Yesterday, we took a look at the Cubs’ individual player performance projections from BP’s PECOTA system, noting that, in general, the system was more optimistic on the Cubs’ offense than it was on the pitching staff.
But now that we’ve done that, I’d like to zoom out a frame and take a look at the league-wide PECOTA projections in the standings. Before we get there, however, there are a few big caveats.
First, remember that projections are inherently conservative. Every year teams under and over-perform their won/loss projections, but you don’t project outliers. You might gamble and bet on one, but that’s not what a projection is. Relatedly, remember that as the season goes on, bad teams tend to get slightly worse (as they trade good players away) and good teams tend to get better (as they acquire those players, and also get more aggressive with call-ups/playing time). That’s why, sometimes, certain teams’ projections will look lower/higher than we’d otherwise be willing to bet.
And finally, for a caveat I’m not used to bringing up: These projections are going to change A LOT before the season starts. Why? Well, in case you haven’t noticed, there are still a TON of really quality players available on the free agent market. Guys like Yu Darvish, Jake Arrieta, Eric Hosmer, J.D. Martinez, Alex Cobb, and Greg Holland *will* make relatively big impacts on whichever team they sign (or don’t sign) with, so that has to be taken into consideration.
And more specifically, given that the Cubs (Darvish, Cobb, Arrieta), Brewers (Darvish, Cobb), and Cardinals (Arrieta, Holland, Mike Moustakas) have been connected to many of these remaining free agents this winter, that final caveat applies very centrally in the Cubs’ own division.
Let’s get into it and, for more, you can see the full projected standings right here at Baseball Prospectus.
NL West: Dodgers (99-63)
NL Central: Cubs (89-73)
NL East: Nationals (89-73)
AL West: Yankees (99-63)
AL Central: Indians (97-65)
AL East: Astros (96-66)
Okay, immediate reactions first: This is basically everything we’ve come to expect out of the 2018 season, in terms of playoff contenders. With the exception of the Yankees and Red Sox swapping spots at the top of the AL East, every other division winner is the same as last year.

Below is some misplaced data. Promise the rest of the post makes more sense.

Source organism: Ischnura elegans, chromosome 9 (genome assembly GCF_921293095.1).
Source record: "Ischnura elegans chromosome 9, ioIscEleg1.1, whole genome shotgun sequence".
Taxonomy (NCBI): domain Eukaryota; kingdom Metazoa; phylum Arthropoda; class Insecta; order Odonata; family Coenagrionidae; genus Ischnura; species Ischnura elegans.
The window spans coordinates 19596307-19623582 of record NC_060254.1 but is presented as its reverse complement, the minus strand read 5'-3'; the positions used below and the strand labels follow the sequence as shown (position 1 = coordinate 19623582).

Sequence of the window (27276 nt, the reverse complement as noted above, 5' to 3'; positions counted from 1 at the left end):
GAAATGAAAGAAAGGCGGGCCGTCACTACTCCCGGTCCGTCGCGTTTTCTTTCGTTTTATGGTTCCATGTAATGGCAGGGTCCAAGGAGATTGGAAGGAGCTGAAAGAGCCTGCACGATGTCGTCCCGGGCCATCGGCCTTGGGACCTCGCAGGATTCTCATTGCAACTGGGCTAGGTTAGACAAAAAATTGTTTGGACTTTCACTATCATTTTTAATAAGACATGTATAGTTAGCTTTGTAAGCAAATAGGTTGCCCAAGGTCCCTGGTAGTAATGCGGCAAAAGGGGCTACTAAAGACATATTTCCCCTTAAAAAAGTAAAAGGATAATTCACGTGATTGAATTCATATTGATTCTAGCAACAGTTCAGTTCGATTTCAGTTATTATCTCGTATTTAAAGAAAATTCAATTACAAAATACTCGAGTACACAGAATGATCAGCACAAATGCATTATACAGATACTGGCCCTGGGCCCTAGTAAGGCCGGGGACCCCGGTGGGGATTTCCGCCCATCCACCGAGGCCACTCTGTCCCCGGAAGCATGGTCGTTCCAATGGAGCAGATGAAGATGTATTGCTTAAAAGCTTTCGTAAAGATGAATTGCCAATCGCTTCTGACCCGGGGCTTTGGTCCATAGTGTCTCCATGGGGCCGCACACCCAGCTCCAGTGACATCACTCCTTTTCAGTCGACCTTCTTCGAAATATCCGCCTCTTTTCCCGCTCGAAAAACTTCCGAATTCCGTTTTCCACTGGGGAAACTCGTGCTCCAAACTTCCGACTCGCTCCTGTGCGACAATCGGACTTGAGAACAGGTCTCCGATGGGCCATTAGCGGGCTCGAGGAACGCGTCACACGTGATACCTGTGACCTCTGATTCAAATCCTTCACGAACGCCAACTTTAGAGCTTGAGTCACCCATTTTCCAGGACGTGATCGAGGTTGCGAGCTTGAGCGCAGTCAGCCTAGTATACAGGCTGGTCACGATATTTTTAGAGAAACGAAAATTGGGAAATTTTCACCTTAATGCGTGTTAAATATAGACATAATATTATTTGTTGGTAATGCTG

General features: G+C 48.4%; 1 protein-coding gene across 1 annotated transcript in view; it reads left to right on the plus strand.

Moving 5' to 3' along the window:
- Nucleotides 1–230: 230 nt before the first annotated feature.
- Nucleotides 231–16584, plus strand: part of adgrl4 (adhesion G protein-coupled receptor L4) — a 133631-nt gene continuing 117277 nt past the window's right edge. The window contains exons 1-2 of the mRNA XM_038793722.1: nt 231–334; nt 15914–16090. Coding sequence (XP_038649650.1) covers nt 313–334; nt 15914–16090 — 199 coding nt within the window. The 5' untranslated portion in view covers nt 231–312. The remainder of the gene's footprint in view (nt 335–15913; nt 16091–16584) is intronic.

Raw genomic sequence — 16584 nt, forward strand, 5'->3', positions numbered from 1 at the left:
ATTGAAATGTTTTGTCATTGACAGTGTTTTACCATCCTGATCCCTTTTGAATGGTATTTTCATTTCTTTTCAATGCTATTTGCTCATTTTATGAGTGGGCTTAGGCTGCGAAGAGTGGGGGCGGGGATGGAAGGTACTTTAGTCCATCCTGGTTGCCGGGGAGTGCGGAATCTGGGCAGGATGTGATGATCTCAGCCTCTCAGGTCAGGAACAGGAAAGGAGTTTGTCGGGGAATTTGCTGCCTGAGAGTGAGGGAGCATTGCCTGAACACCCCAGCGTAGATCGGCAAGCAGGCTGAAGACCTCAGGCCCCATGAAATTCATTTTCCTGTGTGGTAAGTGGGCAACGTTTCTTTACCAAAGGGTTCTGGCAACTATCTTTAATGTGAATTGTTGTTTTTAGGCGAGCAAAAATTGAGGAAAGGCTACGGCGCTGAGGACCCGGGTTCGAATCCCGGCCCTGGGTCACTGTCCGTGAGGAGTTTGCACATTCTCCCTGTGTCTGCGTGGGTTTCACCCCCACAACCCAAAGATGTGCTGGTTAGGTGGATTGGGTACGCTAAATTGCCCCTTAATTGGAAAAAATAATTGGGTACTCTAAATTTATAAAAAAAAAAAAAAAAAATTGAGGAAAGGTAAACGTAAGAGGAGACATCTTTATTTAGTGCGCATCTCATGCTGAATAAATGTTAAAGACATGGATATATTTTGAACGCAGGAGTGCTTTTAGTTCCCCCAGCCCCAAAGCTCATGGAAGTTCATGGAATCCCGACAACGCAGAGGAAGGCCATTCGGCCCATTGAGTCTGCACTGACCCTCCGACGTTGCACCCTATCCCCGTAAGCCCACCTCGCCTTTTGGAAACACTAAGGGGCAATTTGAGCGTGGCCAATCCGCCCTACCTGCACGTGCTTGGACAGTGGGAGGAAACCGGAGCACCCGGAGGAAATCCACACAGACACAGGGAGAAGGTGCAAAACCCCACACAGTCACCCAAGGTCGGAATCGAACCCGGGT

In fact, in the American League, the only difference in playoff teams would be the Twins (81-81) stepping out in favor of the Rays (84-78) as the second Wild Card winner behind the Red Sox (87-75). [Brett: The Rays?]
And it’s the same story in the National League, as well. Five out of the six playoff teams from 2017 would be returning in 2018, with just one of the Cardinals (84-78) or Giants (84-78) taking the place of the Rockies (78-84) who lose their Wild Card spot – if this happens, that pricey bullpen is going to look awfully useless, awfully quick. [Brett: That’s a dramatic drop-off for the Rockies, who still look mighty solid on paper to me.]
Turning to the NL Central, specifically …
2018 Projected NL Central Standings
- Chicago Cubs: 89-73
- St. Louis Cardinals: 84-78
- Milwaukee Brewers: 83-79
- Pittsburgh Pirates: 78-84
- Cincinnati Reds: 74-88
In terms of relative order, this feels just about right, though I could easily see the Brewers and Cardinals swapping spots – then again, they’re separated by just a single win (and also … who cares, because the Cubs are projected to win the division anyway!).
Obviously, the Cubs’ win total is on the low side (failing to reach 90 wins this season would feel like coming up short in its own way) … but remember all of our caveats! Not only are these projections conservative, the Cubs will likely add a starter to the rotation from outside of the organization (which will improve the rotation, the bullpen, and the starting depth), and they could always tack on via trades in the middle of the season as necessary.
And, hey, the Cubs could do a whole lot worse than winning their division for the third straight season, while reaching the playoffs for the fourth straight season. As a matter of fact, the Cubs have *never* won their division three years in a row, and have *never* been to the playoffs in four straight seasons. So … yeah, 89 wins and another shot in the tournament would be just dandy.
But remember, the Cardinals and Brewers can improve, too, and, as of now, they project to be only 5-6 wins behind the Cubs. With the right additions (and if the Cubs don’t improve before the season) that gap could be narrowed to 3-4 wins and suddenly, the fickle nature of baseball might play a much bigger role.